Selina Maphorogo has been a community health worker in Northern South Africa for many years. She recently retired from the Elim Care Group Project where she worked with health professionals, volunteers, and community leaders to help eradicate the blinding eye disease trachoma.
Selina is recognized for her outstanding work. In 1996, she received the Community Builder of the Year award. In 1997, she was a finalist for the Nelson Mandela Award for Health and Human Rights.
I first learned about Selina when reading the book, The Community Is My University: A Voice from the Grass Roots on Rural Health and Development. On a recent trip to South Africa, I had the privilege of speaking with her and recording this podcast.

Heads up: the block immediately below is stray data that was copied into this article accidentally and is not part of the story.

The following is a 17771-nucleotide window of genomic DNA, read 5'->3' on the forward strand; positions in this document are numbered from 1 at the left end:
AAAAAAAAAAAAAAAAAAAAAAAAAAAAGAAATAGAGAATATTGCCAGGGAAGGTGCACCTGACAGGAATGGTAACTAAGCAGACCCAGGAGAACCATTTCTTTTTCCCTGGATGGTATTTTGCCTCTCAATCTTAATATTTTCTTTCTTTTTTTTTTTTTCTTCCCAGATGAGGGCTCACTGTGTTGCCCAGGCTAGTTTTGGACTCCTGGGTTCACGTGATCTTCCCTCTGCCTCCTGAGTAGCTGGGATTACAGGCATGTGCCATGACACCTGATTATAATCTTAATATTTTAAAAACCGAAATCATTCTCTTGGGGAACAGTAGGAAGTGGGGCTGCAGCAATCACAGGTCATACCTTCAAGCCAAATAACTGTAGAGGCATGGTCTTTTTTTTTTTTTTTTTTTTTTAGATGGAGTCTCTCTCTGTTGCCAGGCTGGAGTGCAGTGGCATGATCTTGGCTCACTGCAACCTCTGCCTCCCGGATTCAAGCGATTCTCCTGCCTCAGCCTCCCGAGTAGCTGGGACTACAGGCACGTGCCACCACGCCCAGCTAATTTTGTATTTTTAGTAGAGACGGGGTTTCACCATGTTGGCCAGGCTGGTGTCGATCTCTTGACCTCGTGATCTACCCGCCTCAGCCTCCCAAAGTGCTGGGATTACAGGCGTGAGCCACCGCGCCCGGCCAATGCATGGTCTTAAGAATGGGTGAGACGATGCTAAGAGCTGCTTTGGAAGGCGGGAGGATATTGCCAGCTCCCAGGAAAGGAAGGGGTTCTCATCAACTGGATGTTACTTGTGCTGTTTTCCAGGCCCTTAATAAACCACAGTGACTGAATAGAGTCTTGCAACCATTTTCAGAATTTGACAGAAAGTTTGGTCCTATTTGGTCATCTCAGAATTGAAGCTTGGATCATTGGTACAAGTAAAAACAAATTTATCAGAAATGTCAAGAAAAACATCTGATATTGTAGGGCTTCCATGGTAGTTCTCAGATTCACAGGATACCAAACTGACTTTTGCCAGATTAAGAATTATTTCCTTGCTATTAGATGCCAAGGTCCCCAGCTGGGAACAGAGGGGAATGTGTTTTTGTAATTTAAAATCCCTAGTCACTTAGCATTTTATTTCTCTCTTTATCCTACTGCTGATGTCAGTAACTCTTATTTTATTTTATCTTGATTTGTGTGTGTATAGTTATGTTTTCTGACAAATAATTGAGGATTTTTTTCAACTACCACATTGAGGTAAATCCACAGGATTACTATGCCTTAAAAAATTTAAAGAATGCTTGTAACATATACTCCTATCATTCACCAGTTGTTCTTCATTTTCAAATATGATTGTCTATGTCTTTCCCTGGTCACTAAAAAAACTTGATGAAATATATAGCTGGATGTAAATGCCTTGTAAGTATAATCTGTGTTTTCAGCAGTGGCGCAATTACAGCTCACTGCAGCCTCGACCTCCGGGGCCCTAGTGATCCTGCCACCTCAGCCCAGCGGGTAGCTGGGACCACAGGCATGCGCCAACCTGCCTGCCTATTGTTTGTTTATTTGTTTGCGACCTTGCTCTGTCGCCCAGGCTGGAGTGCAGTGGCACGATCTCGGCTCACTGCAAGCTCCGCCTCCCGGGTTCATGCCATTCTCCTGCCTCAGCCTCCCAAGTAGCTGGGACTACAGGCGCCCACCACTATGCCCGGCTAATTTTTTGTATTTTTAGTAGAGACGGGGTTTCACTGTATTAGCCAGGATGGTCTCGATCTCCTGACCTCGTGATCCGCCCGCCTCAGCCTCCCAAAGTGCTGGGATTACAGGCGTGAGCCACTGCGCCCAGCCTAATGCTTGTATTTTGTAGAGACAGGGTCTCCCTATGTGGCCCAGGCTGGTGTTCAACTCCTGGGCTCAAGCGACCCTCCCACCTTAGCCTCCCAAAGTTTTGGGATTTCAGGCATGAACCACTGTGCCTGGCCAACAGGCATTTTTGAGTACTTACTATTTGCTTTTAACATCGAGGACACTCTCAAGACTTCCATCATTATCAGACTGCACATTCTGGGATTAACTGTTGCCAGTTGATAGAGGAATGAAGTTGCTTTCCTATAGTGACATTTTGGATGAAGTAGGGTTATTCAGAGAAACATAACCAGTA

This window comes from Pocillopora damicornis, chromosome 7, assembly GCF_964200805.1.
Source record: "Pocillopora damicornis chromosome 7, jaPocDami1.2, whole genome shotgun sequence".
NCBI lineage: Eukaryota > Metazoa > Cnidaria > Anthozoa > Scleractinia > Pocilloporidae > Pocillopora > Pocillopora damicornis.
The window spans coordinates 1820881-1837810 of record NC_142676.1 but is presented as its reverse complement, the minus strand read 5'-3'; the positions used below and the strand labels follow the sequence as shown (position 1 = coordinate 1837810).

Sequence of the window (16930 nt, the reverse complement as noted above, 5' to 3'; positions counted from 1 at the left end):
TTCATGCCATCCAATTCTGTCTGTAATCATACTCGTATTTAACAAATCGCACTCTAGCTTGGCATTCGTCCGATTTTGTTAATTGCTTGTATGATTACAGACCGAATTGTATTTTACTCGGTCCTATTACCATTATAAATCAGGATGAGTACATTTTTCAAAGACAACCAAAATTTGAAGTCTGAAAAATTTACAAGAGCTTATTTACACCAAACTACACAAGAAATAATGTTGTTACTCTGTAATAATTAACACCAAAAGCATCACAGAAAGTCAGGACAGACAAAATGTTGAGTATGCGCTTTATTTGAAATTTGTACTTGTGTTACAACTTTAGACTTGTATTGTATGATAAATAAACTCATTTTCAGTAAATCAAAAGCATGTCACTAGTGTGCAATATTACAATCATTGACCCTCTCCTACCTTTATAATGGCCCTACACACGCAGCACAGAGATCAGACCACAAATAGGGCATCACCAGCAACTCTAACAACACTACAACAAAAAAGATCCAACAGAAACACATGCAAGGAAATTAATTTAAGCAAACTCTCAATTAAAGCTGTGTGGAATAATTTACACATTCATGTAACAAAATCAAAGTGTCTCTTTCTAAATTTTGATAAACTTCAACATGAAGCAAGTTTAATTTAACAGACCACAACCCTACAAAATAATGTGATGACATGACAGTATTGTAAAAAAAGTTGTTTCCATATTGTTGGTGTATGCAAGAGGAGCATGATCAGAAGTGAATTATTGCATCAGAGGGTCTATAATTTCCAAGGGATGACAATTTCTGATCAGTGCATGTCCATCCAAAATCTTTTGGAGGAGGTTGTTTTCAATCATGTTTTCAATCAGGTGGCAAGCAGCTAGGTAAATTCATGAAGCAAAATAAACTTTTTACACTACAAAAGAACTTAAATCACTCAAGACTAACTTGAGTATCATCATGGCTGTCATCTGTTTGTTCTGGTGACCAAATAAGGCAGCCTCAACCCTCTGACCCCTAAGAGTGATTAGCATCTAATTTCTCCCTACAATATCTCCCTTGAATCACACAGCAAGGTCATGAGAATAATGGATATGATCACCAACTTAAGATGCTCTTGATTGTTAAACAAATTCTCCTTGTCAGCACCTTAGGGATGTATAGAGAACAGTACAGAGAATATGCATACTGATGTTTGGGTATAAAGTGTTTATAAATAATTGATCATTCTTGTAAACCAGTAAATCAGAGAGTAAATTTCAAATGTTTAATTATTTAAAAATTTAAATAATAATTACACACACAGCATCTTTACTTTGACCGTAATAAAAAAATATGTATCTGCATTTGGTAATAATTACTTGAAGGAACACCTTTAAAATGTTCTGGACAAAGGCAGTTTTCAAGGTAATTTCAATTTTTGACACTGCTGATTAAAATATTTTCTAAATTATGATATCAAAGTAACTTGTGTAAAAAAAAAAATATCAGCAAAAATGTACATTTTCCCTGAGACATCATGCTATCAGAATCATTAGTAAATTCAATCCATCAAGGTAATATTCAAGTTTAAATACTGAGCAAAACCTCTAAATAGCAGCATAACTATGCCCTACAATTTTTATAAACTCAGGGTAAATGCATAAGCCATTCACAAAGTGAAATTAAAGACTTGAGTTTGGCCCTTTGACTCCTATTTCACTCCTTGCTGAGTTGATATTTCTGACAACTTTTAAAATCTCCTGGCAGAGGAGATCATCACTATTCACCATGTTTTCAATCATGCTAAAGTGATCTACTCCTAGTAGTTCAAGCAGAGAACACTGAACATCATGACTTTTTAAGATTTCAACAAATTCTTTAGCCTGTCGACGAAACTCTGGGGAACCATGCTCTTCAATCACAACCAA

In this podcast she talks with Helen Osborne about:
- What trachoma is and how it is passed from one person to another.
- Strategies to educate a community about disease prevention.
- Using song, dance, role-play and other ways to teach about health.
More Ways to Learn:
- Maphorogo S, Sutter E, Jenkins J (ed), 2003. The Community Is My University: A Voice from the Grass Roots on Rural Health and Development. Available from KIT Publishers at http://kit.nl/smartsite.shtml?ch=FAB&id=8332&ItemID=1034&RecordTitle=The%20community%20is%20my%20university
- Osborne H, On Call Magazine, 2007. “Perspective: Health Communication Half a World Away.” Available at http://www.healthliteracy.com/article.asp?PageID=6482
Read a transcript of this podcast.
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